Recent books

Posted on 2020-06-01

I started reading a few books recently and thought I should share it with others.

One of them is titled “Mediocre Programmer”. It is more of a long essay than a book. Highly recommend other programmers to read the book. The books talks about things that no other books in the field talks about namely the different feelings one goes through in their life as a programmer. The book discuss the never ending learning and practice that a programmer should engage in, success and failure in the daily programming life, programming as a profession, focusing, emotional struggles that we undergo in our lives, burnout among other things. If you are a programmer or an aspiring programmer, then I highly recommend reading it. The book is freely available.

The other book that I am still reading is a book by John Ousterhout called “A philosophy of software design” that he wrote based on a course he taught at Stanford University. The book takes the reader through a few principles that programs should follow - like how to attack complexity by decomposing programs so that they can be built for easy maintainability and readability and some good practices in design of programs. The class students apparently write Java programs for a series of moderate to difficult projects - like writing an HTTP server, graphical text editor etc. The book discuss these programs as a case study on how good and bad programs are structured and how one can restructure programs for low maintenance. It is a very interesting read and I have learned a great deal from the book already, though I don’t use Java. Even if the reader is not going to be a Java/OO programmer, it is tremendously useful - just read “type” instead of “class” when you encounter the word “class” and it magically applies in most cases. The author also did a talk at Google and that is a wonderful summary of the book and is worth watching. Also worth mentioning - John has built many many real world systems (operating systems, file systems, programming languages etc) so he is really talking from his experience, not just based on the student projects. Again, highly recommend getting a copy if you are a programmer.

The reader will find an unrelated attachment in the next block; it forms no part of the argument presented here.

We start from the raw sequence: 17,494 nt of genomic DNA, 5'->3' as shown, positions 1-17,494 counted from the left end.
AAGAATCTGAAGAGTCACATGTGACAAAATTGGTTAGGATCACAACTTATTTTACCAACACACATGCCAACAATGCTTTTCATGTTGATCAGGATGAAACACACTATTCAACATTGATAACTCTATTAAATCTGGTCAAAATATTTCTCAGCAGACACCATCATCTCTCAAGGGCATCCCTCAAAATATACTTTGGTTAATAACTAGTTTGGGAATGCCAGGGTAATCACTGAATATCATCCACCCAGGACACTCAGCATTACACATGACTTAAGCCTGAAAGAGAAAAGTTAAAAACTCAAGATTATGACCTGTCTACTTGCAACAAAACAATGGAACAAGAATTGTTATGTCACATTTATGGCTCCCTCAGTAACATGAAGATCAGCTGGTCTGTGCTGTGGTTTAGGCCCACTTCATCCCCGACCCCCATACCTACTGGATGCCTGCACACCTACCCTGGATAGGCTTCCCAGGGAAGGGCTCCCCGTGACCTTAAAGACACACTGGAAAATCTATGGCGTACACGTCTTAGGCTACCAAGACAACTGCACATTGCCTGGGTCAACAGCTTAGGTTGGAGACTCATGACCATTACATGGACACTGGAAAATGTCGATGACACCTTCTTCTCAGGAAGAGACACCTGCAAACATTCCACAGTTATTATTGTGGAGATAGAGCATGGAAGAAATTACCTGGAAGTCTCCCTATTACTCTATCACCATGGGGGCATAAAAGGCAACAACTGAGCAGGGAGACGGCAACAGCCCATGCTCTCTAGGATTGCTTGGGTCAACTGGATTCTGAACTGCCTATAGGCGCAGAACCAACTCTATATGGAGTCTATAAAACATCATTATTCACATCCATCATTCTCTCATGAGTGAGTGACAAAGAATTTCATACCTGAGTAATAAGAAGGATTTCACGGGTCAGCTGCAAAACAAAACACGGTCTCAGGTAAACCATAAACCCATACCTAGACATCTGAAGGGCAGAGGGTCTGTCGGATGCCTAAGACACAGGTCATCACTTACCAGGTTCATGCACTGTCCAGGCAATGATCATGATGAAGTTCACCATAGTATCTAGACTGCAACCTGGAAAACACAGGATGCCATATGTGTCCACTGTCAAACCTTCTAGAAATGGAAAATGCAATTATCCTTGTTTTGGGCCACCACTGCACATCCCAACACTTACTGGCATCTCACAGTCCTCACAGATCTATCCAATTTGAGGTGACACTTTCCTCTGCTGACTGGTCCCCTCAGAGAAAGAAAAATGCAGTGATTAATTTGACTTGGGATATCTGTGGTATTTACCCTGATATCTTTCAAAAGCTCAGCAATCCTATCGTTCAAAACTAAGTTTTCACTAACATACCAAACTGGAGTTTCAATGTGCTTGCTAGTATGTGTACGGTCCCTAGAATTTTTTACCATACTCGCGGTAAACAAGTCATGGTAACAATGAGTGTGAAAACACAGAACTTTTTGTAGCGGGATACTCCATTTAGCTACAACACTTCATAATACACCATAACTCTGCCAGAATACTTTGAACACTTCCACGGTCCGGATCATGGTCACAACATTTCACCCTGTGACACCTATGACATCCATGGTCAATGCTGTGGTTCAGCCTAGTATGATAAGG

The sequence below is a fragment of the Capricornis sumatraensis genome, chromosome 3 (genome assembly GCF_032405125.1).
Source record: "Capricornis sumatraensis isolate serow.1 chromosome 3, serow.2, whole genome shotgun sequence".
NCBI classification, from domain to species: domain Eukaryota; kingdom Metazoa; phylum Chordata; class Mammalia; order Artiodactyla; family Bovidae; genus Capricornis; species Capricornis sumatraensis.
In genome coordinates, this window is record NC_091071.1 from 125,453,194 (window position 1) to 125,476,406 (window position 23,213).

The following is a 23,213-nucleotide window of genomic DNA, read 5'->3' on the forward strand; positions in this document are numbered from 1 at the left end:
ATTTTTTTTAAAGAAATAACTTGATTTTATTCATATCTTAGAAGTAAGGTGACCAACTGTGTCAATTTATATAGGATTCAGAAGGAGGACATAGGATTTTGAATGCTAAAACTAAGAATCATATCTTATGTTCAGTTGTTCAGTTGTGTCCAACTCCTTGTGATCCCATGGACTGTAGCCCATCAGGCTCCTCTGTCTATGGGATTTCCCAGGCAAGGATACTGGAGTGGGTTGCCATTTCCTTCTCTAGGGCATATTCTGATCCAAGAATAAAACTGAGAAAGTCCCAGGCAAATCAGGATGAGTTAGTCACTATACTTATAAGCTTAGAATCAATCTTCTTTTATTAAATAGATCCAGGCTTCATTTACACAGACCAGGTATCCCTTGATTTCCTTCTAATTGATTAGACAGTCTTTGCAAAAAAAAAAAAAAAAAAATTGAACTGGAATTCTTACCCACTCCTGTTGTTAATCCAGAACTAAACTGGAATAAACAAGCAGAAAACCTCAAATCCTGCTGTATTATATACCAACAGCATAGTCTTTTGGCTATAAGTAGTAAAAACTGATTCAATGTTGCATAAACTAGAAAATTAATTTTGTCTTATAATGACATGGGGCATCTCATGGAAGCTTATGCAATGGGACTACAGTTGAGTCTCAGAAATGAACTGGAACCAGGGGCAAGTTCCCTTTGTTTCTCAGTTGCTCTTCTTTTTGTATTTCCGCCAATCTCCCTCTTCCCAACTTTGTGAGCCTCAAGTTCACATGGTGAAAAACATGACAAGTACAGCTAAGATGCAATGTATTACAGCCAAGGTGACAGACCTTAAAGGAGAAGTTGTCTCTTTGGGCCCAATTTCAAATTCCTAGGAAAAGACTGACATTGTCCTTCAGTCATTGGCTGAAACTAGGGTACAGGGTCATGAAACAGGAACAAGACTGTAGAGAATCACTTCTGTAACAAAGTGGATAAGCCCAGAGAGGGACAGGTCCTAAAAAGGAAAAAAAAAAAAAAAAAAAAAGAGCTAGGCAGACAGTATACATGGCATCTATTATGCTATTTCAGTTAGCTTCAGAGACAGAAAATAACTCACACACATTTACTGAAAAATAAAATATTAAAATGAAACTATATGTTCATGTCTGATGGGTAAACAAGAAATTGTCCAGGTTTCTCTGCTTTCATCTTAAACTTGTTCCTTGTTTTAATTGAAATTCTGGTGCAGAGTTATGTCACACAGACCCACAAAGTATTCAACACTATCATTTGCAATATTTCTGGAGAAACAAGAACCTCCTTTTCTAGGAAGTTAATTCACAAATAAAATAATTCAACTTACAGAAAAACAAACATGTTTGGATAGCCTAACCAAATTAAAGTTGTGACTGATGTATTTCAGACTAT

Prof. John’s book looks like a good addition to another of my favourite books “The practice of programming”.